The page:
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Computer viruses (BMJ 302-66e)

John Croall
British Medical Journal, vol. 297, p.488
ISSN 0959-8138
August 1988

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Dr John Asbury points out that "a computer virus is a small piece of computer code which has been maliciously inserted on computer storage media" (23 July, p 246). Although this is true in most cases, there remains the possibility that some of these viruses have "evolved" out of random mutations ofcomputer programs.

Some computer viruses are extremely small, consisting of short lengths ofmachine code. There are many small machine code lengths built in as part of the operating systems ofcomputers to fulfil various tasks, such as reading, writing, and erasing data. Anyone who has ever used a computer will be extremely familiar with computer failures, or "crashes," when all the data in a computer's memory are scrambled and data are lost. This scrambling consists of random substitution of the computer memory locations with tiny fragments of machine code one or two bytes long. It is entirely possible, considering the number of times such events occur and the few substitutions required to mutate an existing length of machine code, into a virus (analogous to base pair substitution in DNA), that such viruses will be thrown up quite regularly. Most will be fatal mutations and will wipe themselves out. Others will be stillborn, stable but non-functioning. Even fewer will emerge as infectious viruses. According to Darwinian natural selection, the viruses that are adapted to survive hidden inside computer systems will be the most successful and may proliferate, either as a result of the initial mutation or as a result of subsequent non-fatal mutations.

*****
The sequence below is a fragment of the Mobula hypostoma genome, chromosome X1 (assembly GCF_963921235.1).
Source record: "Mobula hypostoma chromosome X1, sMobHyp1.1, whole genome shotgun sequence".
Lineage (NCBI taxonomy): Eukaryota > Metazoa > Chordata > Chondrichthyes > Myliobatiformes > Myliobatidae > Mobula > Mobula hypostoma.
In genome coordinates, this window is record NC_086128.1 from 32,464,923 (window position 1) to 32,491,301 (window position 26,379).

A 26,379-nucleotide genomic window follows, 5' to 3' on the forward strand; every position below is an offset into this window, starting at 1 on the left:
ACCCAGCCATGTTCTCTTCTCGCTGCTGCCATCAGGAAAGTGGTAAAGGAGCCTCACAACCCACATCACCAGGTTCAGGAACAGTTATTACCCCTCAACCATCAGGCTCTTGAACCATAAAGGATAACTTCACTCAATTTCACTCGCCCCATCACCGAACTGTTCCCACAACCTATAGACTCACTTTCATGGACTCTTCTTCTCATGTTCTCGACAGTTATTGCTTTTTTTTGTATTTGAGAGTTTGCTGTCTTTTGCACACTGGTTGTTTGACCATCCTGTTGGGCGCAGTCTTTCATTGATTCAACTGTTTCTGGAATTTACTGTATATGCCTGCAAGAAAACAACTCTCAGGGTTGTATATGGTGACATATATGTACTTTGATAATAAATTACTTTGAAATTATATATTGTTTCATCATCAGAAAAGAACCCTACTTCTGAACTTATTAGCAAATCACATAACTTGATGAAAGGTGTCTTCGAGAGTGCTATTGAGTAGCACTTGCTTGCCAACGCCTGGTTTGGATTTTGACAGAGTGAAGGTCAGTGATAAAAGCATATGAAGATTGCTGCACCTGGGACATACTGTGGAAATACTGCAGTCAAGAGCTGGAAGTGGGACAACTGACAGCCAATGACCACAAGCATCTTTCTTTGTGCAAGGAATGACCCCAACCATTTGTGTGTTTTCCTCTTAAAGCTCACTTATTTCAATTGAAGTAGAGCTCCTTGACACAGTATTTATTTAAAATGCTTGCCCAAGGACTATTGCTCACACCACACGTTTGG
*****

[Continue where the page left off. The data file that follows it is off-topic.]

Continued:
Thus it is that life of a sort may have evolved in the computer systems designed by humans. The worrying thing is, as Dr Asbury suggests, that these new viruses may be very dangerous indeed, much more so than their biological counterparts. The AIDS virus may eventually kill many thousands of people. Yersinia pestis killed many millions in the Black Death. But a lively virus in the control system of an intercontinental ballistic missile may prove a greater human pathogen than any mere biological microbe.

John Croall
Public Health Laboratory,
William Harvey Hospital,
Willesborough, Ashford, Kent TN24 0LZ
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